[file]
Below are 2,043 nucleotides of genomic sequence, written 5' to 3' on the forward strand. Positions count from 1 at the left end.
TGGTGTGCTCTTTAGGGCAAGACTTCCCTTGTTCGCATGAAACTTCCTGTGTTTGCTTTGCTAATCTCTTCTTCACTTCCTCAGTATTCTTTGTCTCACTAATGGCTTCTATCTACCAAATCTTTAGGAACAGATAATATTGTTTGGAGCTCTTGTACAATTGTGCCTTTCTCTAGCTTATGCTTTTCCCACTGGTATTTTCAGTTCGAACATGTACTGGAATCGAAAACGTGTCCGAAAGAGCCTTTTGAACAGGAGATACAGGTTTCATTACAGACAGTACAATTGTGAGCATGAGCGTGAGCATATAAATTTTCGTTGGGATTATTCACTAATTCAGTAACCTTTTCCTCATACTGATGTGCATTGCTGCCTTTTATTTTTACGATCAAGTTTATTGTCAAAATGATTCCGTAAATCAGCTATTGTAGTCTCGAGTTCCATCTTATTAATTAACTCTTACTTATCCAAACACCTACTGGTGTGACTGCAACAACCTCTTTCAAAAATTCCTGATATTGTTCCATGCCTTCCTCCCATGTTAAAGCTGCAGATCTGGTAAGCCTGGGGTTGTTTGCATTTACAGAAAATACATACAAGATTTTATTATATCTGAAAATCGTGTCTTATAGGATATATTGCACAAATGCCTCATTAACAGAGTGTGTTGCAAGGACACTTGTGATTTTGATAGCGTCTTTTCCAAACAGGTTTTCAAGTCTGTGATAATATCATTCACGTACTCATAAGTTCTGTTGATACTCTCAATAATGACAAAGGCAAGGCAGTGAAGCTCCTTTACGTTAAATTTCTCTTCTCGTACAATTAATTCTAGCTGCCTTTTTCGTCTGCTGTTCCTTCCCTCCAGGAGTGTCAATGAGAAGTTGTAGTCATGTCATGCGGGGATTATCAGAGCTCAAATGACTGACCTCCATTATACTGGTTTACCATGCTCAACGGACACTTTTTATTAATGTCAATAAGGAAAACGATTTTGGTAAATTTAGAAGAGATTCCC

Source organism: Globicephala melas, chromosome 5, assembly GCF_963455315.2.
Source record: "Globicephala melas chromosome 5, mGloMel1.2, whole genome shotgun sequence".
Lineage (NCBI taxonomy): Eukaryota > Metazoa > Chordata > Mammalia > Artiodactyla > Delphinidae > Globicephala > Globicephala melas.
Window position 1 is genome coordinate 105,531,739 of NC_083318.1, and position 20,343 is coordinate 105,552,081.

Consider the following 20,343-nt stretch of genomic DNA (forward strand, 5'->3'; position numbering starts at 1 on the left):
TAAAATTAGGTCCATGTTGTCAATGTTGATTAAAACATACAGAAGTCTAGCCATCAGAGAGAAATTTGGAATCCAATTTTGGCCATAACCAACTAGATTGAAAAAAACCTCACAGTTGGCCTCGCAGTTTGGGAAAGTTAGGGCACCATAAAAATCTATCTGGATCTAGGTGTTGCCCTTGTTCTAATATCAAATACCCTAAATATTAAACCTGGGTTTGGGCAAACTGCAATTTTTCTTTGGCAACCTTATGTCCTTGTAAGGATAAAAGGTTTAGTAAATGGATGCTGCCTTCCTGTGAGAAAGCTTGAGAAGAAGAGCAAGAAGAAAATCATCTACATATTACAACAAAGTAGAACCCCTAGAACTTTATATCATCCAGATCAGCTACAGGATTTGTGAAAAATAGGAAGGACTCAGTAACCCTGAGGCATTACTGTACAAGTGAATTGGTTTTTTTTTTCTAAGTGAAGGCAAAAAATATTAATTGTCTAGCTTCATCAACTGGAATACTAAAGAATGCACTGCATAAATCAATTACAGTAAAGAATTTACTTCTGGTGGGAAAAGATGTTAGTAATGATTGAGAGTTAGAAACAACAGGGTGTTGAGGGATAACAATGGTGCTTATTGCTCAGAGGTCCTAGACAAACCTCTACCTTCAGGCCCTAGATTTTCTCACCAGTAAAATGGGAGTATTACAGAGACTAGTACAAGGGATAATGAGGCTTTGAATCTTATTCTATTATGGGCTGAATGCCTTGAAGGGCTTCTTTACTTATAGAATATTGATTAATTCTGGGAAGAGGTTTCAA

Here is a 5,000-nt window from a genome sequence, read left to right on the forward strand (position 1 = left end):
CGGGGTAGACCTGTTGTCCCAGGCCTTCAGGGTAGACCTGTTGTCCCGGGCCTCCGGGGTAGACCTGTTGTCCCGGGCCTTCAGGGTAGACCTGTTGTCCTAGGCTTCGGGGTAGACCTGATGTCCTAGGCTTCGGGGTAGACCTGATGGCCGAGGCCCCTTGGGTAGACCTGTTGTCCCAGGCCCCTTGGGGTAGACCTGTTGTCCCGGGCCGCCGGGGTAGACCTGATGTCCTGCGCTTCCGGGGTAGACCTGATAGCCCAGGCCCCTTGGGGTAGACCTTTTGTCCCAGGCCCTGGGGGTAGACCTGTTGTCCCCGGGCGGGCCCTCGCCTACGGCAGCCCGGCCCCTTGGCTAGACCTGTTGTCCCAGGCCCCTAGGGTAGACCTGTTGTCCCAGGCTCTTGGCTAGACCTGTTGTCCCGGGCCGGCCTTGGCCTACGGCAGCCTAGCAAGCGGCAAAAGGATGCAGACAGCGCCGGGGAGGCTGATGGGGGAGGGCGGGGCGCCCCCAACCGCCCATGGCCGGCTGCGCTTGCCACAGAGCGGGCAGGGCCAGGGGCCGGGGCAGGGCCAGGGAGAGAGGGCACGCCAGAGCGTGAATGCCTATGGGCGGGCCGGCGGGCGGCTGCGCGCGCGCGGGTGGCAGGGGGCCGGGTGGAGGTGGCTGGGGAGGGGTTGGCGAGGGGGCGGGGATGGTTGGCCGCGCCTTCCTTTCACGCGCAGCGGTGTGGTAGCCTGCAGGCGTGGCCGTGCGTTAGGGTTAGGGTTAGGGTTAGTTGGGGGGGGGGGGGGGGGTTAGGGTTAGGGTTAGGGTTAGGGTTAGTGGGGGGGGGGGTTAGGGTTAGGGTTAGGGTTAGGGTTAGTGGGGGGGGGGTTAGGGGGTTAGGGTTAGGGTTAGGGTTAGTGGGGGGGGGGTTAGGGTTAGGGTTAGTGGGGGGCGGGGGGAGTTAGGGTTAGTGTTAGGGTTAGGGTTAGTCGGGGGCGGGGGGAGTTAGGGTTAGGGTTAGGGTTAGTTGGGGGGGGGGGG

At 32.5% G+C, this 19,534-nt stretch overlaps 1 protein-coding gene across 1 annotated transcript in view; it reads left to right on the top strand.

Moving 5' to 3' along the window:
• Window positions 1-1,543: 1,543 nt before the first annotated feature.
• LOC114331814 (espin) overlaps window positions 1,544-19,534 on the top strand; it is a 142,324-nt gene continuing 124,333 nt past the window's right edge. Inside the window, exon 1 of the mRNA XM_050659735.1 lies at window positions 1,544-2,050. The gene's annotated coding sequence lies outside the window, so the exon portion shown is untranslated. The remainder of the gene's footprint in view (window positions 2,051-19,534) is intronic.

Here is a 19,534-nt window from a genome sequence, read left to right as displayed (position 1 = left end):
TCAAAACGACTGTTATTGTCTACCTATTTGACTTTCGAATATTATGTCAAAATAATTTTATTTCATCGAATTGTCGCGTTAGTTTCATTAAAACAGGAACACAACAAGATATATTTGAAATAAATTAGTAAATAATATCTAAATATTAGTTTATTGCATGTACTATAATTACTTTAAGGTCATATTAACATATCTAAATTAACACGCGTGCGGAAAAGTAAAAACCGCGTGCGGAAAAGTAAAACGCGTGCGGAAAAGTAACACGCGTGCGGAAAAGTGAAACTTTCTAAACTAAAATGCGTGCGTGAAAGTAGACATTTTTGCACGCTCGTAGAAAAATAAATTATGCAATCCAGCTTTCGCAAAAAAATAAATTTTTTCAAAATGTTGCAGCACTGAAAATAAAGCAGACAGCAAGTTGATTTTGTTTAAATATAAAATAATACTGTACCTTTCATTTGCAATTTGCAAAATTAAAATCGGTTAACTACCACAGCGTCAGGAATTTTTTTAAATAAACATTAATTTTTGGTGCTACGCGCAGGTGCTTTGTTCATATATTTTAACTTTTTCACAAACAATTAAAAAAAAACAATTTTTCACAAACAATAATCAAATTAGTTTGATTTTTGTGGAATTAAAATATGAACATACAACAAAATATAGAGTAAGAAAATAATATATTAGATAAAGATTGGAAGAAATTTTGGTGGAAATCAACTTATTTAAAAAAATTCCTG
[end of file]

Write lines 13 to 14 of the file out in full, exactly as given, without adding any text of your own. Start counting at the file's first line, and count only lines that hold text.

• Window positions 1-1,543: 1,543 nt before the first annotated feature.
• LOC114331814 (espin) overlaps window positions 1,544-19,534 on the top strand; it is a 142,324-nt gene continuing 124,333 nt past the window's right edge. Inside the window, exon 1 of the mRNA XM_050659735.1 lies at window positions 1,544-2,050. The gene's annotated coding sequence lies outside the window, so the exon portion shown is untranslated. The remainder of the gene's footprint in view (window positions 2,051-19,534) is intronic.